I need to ask from the users of this community for your voice and your support. I learned of an absolute nightmare that had been living in my (now former, moved last month) home town of Findlay, Ohio. This is in regards to incidents occurring at The Hancock County Humane Society.Our facility has one person responsible for the selection and euthanizing of surrendered dogs and cats, a job which most of us would have a difficult time performing on a routine basis. But I could not imagine anyone who could be an advocate for the humane care at the end of an unwanted pet's life to actually take pleasure in the process. realize this is considered hearsay as I have not witnessed this personally myself, but the documented cases of co-workers at this shelter which have been not only been reported for several years, but also echoed by both current and former employees, speaks loud enough to believe something of the rumor. The string that began unraveling this horror story was a Doberman named Teddy. He was a typical surrender for the area, nothing grossly disturbing about health or temperament to warrant immediate culling and was considered to be a good candidate for fostering in the opinion of local dog daycare owner Cindy Smith. Frequently in to check out the new faces, she had made an agreement to pick Teddy up this past Monday to his temporary caregiver.
Only she couldn't. Because he had already been put down.
Not only had the person in charge put down a dog which was involved in a placement agreement, but they beat the dog senseless when it struggled to get off the procedure table during it's euthanasia. This was not the first time acts of this nature have been reported of this specific employee. Though due to the politics of the city, these incidences were kept internal and never further addressed or reprimanded.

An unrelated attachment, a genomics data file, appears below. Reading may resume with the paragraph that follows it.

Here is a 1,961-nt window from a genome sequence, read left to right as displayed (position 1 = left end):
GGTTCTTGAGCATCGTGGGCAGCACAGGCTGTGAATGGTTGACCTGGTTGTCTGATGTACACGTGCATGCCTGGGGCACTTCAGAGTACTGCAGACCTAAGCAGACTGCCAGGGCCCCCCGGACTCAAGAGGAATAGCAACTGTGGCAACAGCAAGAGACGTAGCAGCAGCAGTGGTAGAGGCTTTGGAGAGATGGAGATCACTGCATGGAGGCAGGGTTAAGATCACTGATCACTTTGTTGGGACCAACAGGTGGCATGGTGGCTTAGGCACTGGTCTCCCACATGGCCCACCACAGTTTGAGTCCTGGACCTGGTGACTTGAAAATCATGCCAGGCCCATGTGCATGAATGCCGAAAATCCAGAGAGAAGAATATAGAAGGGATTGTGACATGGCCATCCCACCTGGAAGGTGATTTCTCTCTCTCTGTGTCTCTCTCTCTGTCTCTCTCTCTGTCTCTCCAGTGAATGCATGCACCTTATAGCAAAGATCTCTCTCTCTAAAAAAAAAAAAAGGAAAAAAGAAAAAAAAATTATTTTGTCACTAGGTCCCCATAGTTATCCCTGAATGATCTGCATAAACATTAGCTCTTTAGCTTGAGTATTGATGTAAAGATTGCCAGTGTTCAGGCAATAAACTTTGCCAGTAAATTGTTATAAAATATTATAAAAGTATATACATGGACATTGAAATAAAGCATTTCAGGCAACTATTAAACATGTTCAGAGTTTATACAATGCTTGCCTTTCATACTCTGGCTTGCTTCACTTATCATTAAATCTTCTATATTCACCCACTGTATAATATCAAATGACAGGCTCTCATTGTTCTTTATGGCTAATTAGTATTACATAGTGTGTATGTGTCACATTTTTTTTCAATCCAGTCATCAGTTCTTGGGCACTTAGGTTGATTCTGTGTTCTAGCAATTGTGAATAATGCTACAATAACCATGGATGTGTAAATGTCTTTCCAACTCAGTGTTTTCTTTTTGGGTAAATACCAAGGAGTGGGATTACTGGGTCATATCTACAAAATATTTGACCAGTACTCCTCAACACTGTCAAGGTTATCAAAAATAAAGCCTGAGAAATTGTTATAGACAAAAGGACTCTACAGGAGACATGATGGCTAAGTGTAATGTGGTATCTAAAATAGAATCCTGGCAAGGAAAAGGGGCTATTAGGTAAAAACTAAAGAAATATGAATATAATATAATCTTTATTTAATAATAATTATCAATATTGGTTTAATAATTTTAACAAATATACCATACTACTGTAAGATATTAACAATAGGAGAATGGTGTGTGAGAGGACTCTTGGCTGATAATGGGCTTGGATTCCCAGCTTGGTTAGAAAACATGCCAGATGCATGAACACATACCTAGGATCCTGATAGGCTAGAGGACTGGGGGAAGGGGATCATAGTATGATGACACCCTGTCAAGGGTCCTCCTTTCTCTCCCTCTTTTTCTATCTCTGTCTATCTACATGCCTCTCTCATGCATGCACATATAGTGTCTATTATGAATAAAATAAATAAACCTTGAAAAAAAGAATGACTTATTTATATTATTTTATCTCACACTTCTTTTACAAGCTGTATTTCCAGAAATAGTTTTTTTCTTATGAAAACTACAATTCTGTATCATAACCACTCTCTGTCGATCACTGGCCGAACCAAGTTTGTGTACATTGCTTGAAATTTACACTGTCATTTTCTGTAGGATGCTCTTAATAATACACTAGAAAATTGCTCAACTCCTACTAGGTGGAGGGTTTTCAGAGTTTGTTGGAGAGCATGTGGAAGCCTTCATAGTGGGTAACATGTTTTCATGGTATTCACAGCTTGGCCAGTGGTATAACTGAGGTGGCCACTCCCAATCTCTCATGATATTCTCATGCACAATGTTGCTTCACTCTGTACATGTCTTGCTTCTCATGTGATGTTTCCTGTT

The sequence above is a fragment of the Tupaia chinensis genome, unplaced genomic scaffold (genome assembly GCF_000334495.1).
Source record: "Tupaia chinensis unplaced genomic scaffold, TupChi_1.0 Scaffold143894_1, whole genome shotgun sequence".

The city of Findlay's dog community is in an outrage, and as such have retrieved the HS's statistical records for 2007 (a public document available upon request at their facility.) Out of 2700+ cats, only about 250 found homes. And of 1500 dogs, another approximate 250 were placed as well. These numbers were for the entire calendar year of '07. It is understandable that some surrenders are not ideal for adoption, either being too ill or too dangerous, but the percentage achieved compared to city contributions, donations, and fund-raising is a far cry from anything even remotely close to an actual effort on their part.
Some action has been taken, the person in charge of euthanasia has been terminated of their position and duties, and is no longer affiliated with Hancock County Humane Society. Local interest groups are gathering to discuss suggested changes and propose an action plan to help resolve the inadequate placement percentage as well as a change in board members for the HS.
What we really need right now is connection. Names of people and groups that can help give good suggestions for program outlines and policies, provide assistance in this pending overhaul of a broken down system, or volunteers willing to do the groundwork needed to spread awareness to the communities at large. Depending on how things play out, foster homes may be needed in large numbers. This is not a cry for money but for community outreach and networking.
I ask that you spread the word about Teddy to other dog lovers, to let his suffering not go unheard. This has gone beyond the matter of a "SPO" (stupid pet owner) into a realm that should have a measurable difference of intolerance for this kind of behavior. If you have a suggestion as to where to look for guidance, please reply in the comments or relay them via email to email@example.com. Your assistance in any way is greatly appreciated.
(I'm writing this in the aftermath of a very long day, so forgive me if things are a bit out of sorts. I will be posting links to any news articles or public documents on this subject matter as they come available.)